International companies continue to supply oil to the UK, despite the anti-Russian rhetoric and the willingness of the British government to refuse oil supplies from Russia. The British The Times found out that tankers with Russian oil continue to arrive at local ports. International oil traders are exploiting flaws in the kingdom's customs laws and a simple offshore transshipment scheme.
The problem with customs legislation boils down to the issue of accounting for the country of origin of the goods. British Customs counts imports not by the country of origin of the goods, but by the country from which the goods arrived. Thus, Chinese goods arriving from Germany will become German, and Russian oil, for example, Dutch or Polish. The publication refers to the statements of officials, according to which the UK officially did not receive a drop of Russian oil in June-July, and British customs spoke about this, in particular.
However, in reality, everything depends on the counting statistics. The publication claims that during these two months a total of at least 13 tankers arrived in the UK, carrying oil of Russian origin. In addition to transshipment in foreign ports, which “masks” oil for British customs, shipping companies and traders use another method: they mix Russian oil with other grades right on the high seas. In this way, for example, the tanker "Mariner III" transferred part of its cargo to the Greek tanker "Marinula", which on June 6 unloaded about 250,000 barrels of oil in British Immingham.
“Transshipment of oil from ship to ship is a really effective way to hide the origin of oil. This method was first used by the Iranians, brought to mind by the Venezuelans, and now Russia has adopted,” says Lloyd's List analyst Michelle Wise Bockmann.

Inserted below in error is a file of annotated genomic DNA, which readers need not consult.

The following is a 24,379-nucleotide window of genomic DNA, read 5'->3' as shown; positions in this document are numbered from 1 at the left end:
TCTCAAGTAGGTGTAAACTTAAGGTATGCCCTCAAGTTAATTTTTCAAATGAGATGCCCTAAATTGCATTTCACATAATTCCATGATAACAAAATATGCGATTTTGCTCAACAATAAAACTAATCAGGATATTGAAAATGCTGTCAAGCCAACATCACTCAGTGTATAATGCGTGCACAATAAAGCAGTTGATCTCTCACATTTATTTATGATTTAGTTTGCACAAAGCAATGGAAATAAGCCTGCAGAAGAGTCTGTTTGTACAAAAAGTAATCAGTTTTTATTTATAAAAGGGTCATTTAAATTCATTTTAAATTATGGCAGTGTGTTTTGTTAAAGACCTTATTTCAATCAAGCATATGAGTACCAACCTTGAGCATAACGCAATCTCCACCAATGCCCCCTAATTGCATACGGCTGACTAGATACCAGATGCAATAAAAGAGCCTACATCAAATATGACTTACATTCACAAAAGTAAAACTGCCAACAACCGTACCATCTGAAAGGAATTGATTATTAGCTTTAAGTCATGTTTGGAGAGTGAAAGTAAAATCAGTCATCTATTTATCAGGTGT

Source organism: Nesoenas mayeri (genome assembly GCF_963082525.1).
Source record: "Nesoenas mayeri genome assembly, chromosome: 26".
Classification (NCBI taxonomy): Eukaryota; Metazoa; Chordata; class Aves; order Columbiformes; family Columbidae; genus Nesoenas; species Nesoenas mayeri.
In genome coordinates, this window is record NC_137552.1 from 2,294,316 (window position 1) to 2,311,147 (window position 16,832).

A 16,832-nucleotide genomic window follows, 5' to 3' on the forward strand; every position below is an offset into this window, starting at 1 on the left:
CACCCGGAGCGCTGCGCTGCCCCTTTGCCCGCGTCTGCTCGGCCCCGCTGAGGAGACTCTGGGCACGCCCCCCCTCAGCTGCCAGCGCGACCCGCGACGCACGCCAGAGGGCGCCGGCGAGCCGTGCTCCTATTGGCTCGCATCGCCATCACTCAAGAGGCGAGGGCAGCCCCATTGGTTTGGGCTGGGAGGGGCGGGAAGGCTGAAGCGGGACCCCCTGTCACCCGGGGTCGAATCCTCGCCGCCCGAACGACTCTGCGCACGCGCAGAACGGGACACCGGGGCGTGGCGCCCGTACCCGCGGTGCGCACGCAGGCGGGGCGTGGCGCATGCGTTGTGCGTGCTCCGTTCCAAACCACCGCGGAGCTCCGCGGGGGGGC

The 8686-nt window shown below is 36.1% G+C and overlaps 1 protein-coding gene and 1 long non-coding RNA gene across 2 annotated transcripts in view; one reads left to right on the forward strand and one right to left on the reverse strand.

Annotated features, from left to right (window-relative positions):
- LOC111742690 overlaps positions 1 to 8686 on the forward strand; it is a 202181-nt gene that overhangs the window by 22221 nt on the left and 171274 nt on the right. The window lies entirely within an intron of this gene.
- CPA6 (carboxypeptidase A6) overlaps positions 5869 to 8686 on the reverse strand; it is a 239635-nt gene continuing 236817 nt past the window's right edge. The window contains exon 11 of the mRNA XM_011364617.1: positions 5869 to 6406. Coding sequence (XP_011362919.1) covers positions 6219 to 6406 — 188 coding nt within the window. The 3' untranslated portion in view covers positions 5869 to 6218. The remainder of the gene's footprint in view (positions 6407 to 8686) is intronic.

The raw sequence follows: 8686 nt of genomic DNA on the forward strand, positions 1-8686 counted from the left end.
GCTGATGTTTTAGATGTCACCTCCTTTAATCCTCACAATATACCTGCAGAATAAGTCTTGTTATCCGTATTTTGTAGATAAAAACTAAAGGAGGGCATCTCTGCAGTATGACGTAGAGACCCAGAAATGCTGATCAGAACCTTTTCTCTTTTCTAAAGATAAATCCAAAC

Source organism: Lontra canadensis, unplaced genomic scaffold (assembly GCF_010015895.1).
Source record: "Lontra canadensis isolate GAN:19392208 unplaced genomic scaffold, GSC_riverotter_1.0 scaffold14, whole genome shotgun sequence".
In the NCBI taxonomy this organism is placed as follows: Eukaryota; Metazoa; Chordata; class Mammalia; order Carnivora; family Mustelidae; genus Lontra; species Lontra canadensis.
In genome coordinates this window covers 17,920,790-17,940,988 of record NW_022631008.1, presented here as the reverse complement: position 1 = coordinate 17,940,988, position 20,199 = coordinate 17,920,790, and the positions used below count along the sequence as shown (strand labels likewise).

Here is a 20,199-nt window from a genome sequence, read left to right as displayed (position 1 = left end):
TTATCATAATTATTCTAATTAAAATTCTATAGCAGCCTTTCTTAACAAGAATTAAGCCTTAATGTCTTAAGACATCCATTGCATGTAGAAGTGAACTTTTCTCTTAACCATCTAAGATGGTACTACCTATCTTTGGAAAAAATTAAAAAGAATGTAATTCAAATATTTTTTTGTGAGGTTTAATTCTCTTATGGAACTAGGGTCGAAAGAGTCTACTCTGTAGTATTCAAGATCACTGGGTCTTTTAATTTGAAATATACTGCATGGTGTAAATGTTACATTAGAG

Formally, both schemes do not violate the current legislation and only contradict the rhetoric of the British authorities, who claimed that the supply of Russian oil to the kingdom was stopped. A full-fledged embargo on Russian oil comes into force on December 5 - after this date, any deliveries in excess of the established price ceiling for Russian oil will be prohibited, however, the publication notes that, with different interpretations, such schemes may remain relevant.
The Times has revealed that a total of at least 39 shipments have been delivered to the UK since March 2022, totaling £200m (approximately $236.2m). Most often this Russian oil came from Belgium (92 million pounds), Poland (64.9 million pounds), the Netherlands (32.4 million pounds) and Latvia (10.54 million pounds), smaller shipments also came from Germany, France and Estonia.
The British authorities are already discussing how to “cover up this loophole”, but no concrete steps have been presented either in the government or in parliament yet. Experts note that mixing different grades of oil is an extremely common practice and does not contradict even the toughest sanctions, but after that it becomes almost impossible to trace the fuel. The only way is to declare that all oil, in which there is even a part of the sanctions, becomes “toxic”.